POLICE in Battambang province arrested a village representative on Monday night after the man and three other fugitives came out of hiding to lend support to their community in a long-running land dispute with a Phnom Penh military police official.
Nha Mak, 40, was arrested at 5.30pm by Kors Kralor district police at his home in Doun Ba commune, said Luong Sokha, a village representative.
After the arrest, police and military police forces were deployed in Doun Ba commune to prevent villagers from going to their representative’s aid, he said.
Luong Sokha said villagers were able to prevent the arrest of the other three representatives by patrolling the area with machetes and gathering the entire village to sleep overnight in a central location.
“Police and military police have threatened villagers and told us that if anyone dares to leave the village they will be arrested,” he said.
In August 2008, Nha Mak and four other villagers were sentenced in absentia to five years in prison for robbery and destruction of public property.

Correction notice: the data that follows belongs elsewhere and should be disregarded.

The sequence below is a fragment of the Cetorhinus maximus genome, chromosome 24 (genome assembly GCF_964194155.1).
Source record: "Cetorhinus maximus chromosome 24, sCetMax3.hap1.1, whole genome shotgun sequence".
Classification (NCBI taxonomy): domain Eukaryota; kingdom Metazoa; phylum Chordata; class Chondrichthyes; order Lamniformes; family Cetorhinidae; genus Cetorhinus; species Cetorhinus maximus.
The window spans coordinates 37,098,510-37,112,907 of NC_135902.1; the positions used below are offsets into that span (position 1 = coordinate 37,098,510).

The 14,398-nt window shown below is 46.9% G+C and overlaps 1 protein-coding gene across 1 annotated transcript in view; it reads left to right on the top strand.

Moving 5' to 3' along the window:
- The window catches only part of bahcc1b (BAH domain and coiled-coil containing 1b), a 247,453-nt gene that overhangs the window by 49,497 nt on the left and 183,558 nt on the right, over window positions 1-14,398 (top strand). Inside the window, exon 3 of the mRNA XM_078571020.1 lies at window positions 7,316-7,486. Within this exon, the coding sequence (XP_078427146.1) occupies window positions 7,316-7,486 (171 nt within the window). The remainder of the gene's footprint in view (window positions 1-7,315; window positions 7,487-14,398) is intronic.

One villager, Hun Sengly, was arrested immediately following the verdict. The four others, including Nha Mak, went underground and did not surface until Sunday, when they helped stage a protest in Phnom Penh to draw attention to their row with Long Sidare, a military police officer.
Villagers say that since September 2008, Long Sidare has attempted to evict 415 families from 1,672 hectares of land to make way for a rubber plantation.
Van Dy, 42, one of four fugitives who returned home Monday after a two-year absence, said she feared that her arrest was imminent.
“Now I dare not live in my house or let the police see my face,” she said.
Lay Nang, Kors Kralor district police chief, said that about 10 police officers had been deployed near the village to “prevent violence” following the arrest. “But we are not trying to hunt down any other villagers,” he said.
Pour Prong, director of the Battambang provincial cabinet, said Nha Mak’s arrest was justified because of the verdict handed down in 2008.
“We have tried to find a resolution for the villagers, but they have not come to negotiate with us. Both [the villagers and Long Sidare] have taken over land that is state public property,” he said.
But Am Sam Ath, a technical supervisor for the rights group Licadho, said that local authorities had failed to make sufficient efforts to resolve the land dispute.